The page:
The antioxidant enzymes system, which includes CAT and POD, PPO, and SOD, play significant roles in preventing or alleviating the herbivory damage of plants resulting from reactive oxygen. These enzyme activities were therefore measured in “HL” and “SW” buds to evaluate the relative antioxidant levels. As shown in Figures 2B–E, at the initiation stage, PPO and CAT activity was higher in “HL” buds, while in contrast, higher POD and SOD activities were observed in “SW” buds. At the growth and maturation stages (B and C), the activity of CAT, POD, and SOD was generally higher in “SW” buds compared with that in “HL.” The only exception was the CAT activity at stage C, which was higher in HL. In contrast to CAT, POD, and SOD, a higher PPO activity was observed in “HL” buds during all three stages, which was statistically significant for stages A and C. Overall, in the majority of cases, the four enzyme activities were lowest at the initially time (i.e., stage A) and increased rapidly toward stage B and remained stable or increase slightly for rest of the examination period. The higher values of H2O2 content and antioxidant enzyme activities were generally observed in the resistant “SW” buds, as compared with “HL” buds, apart from the PPO activity. The values of these parameters almost showed an increasing to decreasing trend during the development of both “HL” and “SW” buds.

Libraries Construction and Sequencing

The samples of the two chestnut varieties at three developmental stages (i.e., initiation, growth, and maturation) were subjected to RNA-Seq transcriptomics analysis. High-throughput RNA-Seq generated between 1.19 and 1.21 Gb of clean base reads from each library (Table 1). After stringent filtering of low-quality sequences, on average of 23.87 M clean reads were obtained with quality scores > Q30, which represented > 91.12% of the reads that were subsequently mapped to the reference genome (see text footnote 1). The aligned ratios of the reads ranged from 71.01% to 74.96% among the eighteen libraries, and 64.95–71.97% of the reads were uniquely mapped (Table 1). These data represented a high sequencing depth and quality sufficient for further transcriptomics analysis.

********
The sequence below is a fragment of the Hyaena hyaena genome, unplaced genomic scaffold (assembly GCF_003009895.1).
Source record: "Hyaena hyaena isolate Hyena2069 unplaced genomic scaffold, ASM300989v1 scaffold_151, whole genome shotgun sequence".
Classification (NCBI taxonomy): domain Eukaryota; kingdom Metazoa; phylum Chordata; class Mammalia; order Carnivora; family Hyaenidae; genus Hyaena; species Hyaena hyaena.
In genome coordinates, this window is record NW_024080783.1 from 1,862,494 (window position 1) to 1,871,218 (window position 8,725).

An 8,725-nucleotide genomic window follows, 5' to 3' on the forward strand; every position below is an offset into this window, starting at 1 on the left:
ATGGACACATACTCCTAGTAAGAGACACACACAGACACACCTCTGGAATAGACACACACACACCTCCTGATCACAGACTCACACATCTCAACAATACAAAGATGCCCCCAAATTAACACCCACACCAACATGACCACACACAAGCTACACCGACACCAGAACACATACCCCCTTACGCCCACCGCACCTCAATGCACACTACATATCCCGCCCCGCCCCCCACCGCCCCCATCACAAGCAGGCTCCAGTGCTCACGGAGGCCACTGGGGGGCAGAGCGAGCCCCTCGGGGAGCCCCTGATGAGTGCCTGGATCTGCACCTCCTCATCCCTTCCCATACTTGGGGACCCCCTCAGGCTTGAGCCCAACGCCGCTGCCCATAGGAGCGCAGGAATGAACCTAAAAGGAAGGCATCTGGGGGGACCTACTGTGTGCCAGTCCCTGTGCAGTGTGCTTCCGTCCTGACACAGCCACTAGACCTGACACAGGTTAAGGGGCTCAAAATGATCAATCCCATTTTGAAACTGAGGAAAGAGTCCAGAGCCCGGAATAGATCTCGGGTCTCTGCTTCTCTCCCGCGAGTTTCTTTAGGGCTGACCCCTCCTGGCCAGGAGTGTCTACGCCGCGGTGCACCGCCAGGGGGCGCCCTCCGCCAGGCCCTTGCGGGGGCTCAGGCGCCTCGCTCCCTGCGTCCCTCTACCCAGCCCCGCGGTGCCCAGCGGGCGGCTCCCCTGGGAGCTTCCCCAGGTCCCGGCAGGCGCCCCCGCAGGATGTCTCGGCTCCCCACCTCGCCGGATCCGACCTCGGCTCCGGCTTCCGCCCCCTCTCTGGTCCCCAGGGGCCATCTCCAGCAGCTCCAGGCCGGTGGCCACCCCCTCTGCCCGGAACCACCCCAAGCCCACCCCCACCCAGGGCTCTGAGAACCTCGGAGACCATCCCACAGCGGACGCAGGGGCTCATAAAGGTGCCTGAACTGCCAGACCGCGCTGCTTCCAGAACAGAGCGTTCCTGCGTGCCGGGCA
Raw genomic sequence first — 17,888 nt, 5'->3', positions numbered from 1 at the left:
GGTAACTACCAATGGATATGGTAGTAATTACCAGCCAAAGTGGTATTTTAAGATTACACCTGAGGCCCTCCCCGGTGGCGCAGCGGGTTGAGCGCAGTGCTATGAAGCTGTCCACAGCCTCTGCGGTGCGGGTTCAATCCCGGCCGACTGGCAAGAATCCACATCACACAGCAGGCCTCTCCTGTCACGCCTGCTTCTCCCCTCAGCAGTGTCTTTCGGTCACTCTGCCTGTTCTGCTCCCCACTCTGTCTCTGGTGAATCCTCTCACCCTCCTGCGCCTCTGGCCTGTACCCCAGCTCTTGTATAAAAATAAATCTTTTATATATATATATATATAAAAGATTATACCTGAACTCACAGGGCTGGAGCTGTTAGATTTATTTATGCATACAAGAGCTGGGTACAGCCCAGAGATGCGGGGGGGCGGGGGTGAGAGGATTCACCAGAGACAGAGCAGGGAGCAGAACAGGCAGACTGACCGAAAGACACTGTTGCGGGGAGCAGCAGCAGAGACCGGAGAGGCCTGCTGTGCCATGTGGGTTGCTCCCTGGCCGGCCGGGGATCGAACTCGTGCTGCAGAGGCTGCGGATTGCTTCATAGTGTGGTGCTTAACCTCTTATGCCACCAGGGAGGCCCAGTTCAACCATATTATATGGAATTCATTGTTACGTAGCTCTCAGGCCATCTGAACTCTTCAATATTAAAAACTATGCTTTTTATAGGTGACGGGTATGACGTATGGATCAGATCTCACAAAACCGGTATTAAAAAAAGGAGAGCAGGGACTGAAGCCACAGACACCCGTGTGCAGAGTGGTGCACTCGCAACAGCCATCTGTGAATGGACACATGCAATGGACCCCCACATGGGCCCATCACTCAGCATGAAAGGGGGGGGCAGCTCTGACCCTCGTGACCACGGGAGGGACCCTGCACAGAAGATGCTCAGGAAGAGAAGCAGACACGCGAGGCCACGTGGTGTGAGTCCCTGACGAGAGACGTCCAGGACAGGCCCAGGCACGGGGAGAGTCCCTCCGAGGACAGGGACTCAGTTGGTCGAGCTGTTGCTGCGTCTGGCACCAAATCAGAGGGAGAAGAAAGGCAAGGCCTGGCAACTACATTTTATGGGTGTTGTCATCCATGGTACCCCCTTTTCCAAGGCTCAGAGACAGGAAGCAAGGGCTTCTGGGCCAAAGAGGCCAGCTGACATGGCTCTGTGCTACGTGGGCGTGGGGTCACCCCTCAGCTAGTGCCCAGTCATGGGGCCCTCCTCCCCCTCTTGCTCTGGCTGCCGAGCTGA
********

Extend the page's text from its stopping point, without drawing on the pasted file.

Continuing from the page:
Table 1. Statistical results of the RNA-Seq data.

The expression levels of all the sequenced samples were then calculated via the FPKM method and subjected to principle component analysis (PCA) and Pearson correlation analysis (Figure 3A). All samples showed a degree of correlation (the within-group correlation was at least R2 > 0.962). PCA of the expression profiles of the 18 libraries [i.e., 6 samples and 3 biological replicates (Figure 3B)] revealed that the samples from the three different stages and 2 cultivars could be clearly separated, confirming that between-stage variation was relatively high and that the three stages showed distinct global expression patterns, which were suitable for further analysis. PCA data (PCA1 variance explained 66.57% and PCA2 17.79%) represent 84.36% of the variance across the two dimensions. Overall samples HL and SW stages B clustered most closely together and both clustered closely with HL stage C, while the other combinations were more distant.